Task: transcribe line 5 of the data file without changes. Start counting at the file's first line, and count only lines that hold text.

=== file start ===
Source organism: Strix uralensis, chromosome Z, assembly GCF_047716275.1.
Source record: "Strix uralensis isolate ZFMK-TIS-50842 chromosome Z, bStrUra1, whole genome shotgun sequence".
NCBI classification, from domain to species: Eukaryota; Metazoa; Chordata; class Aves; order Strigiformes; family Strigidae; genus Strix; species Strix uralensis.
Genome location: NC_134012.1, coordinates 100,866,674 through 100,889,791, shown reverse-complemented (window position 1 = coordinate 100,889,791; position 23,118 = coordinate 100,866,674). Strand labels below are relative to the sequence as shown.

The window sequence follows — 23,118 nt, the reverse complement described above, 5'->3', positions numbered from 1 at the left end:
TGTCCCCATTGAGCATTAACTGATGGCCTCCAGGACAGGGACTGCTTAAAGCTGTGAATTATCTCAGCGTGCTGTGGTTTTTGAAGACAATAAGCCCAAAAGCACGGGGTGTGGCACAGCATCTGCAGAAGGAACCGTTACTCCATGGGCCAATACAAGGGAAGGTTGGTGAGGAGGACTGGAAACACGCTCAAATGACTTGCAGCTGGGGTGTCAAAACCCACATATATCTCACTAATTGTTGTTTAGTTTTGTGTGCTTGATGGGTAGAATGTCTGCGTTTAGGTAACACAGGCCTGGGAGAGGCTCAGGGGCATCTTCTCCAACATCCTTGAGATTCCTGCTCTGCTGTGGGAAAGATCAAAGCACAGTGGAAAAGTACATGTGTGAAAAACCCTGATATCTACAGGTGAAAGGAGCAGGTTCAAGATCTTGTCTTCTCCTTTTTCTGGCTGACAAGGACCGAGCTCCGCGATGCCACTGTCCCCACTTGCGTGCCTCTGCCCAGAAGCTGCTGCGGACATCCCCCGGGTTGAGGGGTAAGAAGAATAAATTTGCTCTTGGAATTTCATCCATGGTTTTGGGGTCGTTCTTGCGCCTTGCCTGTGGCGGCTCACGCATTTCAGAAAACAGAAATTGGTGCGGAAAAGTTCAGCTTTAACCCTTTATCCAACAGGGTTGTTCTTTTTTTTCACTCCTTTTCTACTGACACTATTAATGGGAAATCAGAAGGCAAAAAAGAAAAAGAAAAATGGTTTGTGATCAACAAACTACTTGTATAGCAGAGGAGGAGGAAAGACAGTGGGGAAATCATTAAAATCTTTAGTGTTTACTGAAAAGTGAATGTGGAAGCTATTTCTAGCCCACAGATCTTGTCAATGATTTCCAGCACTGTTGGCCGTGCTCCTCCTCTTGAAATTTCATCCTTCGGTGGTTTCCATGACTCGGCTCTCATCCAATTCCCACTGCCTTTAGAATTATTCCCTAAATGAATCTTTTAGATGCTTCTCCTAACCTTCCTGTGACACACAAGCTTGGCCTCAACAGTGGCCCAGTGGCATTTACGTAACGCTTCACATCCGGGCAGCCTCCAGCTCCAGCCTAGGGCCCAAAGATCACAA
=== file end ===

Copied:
The window sequence follows — 23,118 nt, the reverse complement described above, 5'->3', positions numbered from 1 at the left end: